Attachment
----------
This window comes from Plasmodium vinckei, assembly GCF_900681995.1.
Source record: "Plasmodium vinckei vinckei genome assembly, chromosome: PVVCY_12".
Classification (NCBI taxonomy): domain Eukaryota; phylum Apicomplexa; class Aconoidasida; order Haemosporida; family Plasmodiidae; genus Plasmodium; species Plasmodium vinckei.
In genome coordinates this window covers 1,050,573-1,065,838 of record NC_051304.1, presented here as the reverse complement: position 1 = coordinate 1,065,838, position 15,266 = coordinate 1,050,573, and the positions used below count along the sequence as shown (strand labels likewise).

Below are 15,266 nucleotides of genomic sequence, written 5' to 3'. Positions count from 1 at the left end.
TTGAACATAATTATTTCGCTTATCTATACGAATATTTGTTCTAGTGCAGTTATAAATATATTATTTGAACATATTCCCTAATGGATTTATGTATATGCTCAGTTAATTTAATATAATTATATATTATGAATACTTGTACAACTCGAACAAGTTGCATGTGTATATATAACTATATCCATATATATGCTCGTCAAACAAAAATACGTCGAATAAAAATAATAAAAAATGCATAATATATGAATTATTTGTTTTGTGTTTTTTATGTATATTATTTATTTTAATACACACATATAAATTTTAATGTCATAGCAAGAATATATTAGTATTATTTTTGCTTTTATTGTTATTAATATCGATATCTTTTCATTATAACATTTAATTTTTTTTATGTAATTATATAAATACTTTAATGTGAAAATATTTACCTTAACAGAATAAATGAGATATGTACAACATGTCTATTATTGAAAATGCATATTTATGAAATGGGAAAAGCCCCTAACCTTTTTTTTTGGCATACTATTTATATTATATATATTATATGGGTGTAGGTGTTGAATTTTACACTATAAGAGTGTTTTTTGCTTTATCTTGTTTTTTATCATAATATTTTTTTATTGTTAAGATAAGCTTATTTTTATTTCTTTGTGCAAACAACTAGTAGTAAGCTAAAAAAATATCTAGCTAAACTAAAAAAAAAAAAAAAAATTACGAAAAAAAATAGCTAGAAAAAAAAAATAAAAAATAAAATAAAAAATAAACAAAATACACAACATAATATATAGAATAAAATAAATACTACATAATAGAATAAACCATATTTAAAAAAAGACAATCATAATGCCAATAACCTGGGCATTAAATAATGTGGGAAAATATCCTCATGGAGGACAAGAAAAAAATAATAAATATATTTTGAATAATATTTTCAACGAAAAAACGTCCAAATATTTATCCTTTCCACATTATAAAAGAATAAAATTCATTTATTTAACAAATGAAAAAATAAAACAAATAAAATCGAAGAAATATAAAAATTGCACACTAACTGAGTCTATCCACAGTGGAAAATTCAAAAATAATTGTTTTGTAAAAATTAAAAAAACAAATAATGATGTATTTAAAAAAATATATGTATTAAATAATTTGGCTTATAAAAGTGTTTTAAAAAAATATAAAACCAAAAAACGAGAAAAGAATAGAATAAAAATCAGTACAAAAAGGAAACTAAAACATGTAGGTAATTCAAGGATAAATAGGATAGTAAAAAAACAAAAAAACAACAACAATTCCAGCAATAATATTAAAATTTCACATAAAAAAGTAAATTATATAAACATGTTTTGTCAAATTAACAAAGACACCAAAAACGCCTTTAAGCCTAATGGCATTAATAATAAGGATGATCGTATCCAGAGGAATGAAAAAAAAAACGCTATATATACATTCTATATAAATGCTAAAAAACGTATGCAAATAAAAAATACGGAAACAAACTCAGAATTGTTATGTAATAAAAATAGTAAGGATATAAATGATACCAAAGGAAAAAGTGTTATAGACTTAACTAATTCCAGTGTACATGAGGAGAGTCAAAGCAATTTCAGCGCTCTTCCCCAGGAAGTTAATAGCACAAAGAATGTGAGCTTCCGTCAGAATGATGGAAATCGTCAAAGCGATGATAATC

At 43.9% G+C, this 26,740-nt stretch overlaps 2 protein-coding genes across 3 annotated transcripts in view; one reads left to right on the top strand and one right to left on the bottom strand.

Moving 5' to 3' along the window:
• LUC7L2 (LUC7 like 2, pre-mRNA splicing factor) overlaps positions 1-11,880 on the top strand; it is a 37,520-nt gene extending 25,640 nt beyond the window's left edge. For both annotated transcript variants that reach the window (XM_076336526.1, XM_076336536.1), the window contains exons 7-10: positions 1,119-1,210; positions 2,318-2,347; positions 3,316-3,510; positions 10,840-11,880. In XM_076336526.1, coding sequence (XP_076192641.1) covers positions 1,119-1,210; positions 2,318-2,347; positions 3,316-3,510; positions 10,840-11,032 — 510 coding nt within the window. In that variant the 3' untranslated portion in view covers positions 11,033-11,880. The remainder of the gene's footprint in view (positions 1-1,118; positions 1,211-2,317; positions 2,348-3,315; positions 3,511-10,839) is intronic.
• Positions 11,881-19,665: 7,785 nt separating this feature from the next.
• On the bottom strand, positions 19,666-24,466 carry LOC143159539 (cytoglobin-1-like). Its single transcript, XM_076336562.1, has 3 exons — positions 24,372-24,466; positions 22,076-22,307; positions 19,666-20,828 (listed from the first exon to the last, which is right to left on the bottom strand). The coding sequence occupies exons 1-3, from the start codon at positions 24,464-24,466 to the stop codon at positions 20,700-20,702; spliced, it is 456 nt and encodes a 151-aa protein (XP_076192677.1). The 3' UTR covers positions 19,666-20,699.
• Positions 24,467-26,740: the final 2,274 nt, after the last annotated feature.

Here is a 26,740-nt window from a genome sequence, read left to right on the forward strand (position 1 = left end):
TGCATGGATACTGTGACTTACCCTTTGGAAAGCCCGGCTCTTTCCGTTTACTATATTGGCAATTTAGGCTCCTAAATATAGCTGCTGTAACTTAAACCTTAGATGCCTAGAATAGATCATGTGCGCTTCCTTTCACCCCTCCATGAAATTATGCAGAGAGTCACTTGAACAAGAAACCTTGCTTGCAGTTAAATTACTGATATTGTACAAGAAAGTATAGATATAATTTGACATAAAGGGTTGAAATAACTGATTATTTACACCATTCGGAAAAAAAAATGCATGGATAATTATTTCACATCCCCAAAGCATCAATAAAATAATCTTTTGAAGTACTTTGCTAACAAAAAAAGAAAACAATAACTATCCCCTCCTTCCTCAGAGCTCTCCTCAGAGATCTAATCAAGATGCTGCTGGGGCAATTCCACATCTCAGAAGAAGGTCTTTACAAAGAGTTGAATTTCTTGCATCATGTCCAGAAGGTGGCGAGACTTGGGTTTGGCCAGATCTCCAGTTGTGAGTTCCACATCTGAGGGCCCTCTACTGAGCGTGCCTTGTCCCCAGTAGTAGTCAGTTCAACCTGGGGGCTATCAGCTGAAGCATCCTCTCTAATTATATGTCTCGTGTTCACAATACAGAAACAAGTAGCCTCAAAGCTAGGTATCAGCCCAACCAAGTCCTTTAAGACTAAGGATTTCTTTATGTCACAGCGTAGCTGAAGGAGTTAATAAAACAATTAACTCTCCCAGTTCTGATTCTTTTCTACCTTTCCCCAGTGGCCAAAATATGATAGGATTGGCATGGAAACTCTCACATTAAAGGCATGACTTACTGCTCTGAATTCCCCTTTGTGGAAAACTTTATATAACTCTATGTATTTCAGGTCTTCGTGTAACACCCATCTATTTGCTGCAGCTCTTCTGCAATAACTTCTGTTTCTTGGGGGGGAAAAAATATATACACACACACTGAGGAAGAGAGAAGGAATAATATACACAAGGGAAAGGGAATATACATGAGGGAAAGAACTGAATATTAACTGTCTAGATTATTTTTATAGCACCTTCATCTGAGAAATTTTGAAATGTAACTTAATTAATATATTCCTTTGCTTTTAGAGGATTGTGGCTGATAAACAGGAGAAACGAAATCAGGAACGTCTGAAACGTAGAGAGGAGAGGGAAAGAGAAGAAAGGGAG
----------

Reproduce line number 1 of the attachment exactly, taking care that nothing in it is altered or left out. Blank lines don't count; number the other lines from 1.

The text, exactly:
This window comes from Plasmodium vinckei, assembly GCF_900681995.1.